• Like all amphibians, frogs are cold-blooded, meaning their body temperatures change with the temperature of their surroundings. When temperatures drop, some frogs dig burrows underground or in the mud at the bottom of ponds. They hibernate in these burrows until spring, completely still and scarcely breathing.
  • Brazilian milk frogs (Trachycephalus resinifictrix), named for the poisonous, white secretion that this frog may produce when threatened, breed in water-filled holes high in trees. The male cares for the eggs after he fertilizes them. After the eggs hatch, he will lure another female to the same hole to lay a second batch of eggs, which become food for the tadpoles.
  • Many poisonous frogs, such as the golden poison frog and dyeing poison frog, are boldly colored to warn predators of their dangerous toxic skins. Some colorful frogs, such as the Fort Randolph robber frog, have developed the same coloring as a coexisting poisonous species. Although their skins are not toxic, these mimics may gain protection from predators by looking dangerous.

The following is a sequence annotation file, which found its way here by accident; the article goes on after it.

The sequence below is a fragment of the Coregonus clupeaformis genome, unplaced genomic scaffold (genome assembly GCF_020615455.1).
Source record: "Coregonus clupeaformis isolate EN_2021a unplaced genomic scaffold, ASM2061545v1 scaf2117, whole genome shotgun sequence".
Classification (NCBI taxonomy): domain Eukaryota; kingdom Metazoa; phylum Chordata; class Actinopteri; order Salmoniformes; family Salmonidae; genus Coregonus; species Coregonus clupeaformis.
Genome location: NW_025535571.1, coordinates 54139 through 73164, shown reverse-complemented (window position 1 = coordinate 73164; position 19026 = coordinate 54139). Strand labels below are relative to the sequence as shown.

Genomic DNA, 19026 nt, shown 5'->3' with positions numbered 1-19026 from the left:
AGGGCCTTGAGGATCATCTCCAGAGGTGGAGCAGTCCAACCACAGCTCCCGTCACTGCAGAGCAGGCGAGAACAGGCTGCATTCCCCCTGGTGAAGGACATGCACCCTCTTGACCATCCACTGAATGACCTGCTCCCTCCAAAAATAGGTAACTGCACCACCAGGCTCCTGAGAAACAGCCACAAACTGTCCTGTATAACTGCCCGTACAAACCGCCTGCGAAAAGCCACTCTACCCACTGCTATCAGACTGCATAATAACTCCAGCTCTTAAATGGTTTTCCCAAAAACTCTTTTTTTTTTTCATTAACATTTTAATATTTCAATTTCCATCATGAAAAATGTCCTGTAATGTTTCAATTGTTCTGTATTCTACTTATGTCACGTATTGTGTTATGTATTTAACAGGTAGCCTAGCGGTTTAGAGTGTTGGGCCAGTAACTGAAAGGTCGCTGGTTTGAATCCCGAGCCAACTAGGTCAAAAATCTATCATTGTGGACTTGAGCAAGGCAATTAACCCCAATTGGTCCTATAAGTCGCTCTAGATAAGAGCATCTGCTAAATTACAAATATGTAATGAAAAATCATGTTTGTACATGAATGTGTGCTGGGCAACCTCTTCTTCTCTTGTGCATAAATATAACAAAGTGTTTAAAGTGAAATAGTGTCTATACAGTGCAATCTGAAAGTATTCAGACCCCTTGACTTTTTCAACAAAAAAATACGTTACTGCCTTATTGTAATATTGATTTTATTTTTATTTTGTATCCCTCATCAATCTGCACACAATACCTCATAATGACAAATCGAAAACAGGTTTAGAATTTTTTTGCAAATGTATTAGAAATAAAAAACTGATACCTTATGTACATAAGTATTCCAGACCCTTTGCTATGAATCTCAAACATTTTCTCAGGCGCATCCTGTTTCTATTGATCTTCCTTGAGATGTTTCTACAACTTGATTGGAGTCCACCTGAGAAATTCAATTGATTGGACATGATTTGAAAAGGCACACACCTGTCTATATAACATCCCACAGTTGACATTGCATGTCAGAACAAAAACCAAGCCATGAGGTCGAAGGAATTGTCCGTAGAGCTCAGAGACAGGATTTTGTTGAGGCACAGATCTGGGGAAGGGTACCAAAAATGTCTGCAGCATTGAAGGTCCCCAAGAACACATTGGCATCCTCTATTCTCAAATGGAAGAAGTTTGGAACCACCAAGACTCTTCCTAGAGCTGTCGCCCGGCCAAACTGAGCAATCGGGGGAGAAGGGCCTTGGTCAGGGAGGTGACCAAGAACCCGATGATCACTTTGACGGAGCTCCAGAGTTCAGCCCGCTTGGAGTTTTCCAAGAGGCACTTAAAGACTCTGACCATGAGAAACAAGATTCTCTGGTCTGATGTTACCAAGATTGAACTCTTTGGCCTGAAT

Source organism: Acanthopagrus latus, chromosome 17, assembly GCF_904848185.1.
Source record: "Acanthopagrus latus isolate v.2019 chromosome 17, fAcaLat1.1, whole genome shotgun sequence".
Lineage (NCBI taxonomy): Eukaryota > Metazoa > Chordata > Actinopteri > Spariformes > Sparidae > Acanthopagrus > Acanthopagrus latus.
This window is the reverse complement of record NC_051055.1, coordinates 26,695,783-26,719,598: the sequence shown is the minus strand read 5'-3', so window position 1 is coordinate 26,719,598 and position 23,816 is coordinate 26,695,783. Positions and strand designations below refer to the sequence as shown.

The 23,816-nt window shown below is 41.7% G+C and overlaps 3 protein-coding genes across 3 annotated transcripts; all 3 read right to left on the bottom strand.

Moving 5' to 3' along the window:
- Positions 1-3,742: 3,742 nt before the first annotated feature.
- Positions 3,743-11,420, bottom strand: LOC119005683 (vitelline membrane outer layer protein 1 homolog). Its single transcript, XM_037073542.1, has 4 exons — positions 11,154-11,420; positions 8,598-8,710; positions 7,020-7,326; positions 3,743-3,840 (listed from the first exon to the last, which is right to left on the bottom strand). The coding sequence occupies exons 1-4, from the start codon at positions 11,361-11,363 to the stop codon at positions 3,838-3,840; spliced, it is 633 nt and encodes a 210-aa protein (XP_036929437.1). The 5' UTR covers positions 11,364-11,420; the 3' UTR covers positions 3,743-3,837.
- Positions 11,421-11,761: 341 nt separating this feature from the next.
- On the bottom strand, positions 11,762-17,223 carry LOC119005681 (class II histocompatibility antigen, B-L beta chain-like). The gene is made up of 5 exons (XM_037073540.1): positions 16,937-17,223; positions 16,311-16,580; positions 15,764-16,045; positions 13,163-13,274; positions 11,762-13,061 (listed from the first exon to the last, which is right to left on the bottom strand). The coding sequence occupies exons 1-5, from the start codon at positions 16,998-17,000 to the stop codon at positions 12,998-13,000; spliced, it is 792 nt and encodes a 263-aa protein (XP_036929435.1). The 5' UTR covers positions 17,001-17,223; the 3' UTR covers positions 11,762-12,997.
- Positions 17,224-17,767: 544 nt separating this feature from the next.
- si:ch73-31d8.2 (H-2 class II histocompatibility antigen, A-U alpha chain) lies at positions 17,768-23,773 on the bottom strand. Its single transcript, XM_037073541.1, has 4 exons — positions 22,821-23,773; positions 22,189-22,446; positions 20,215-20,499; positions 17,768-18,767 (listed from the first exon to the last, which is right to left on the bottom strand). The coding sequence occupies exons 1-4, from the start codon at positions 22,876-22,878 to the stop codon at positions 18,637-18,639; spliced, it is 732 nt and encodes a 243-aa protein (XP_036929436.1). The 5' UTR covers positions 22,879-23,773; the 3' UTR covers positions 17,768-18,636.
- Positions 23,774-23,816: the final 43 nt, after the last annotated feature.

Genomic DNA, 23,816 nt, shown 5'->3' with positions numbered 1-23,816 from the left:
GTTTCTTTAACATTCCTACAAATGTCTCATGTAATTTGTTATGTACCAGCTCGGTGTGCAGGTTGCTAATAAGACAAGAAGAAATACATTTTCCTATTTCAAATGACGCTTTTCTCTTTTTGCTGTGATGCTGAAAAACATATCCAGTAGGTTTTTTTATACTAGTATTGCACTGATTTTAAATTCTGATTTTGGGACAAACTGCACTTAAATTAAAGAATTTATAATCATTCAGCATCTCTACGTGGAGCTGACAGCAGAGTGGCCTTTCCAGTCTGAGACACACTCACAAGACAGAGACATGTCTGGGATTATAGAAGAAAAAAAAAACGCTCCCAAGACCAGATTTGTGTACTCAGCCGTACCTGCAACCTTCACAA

• Tomato frogs (Dyscophus antongilii) are native to the lowlands of Madagascar. Because of their bright colors, these frogs are popular with pet owners and collectors. Though many frogs are bred in captivity, over-collection of wild frogs could still be a major problem. Frogs that live on islands or in small populations are most at risk. Tomato frogs have been given priority protection by international law.
  • Pipa pipa, the Suriname toad of South America (an enlarged model of a female with froglets is featured in the Museum's Hall of Reptiles and Amphibians), carries her young embedded in the skin of her back. After mating, the eggs sink gradually into the female's back, and a skin pad forms over the eggs. The developing juvenile frogs are visible inside their pockets for several days before hatching. They emerge over a period of days, thrusting their head and forelegs out first, then struggling free.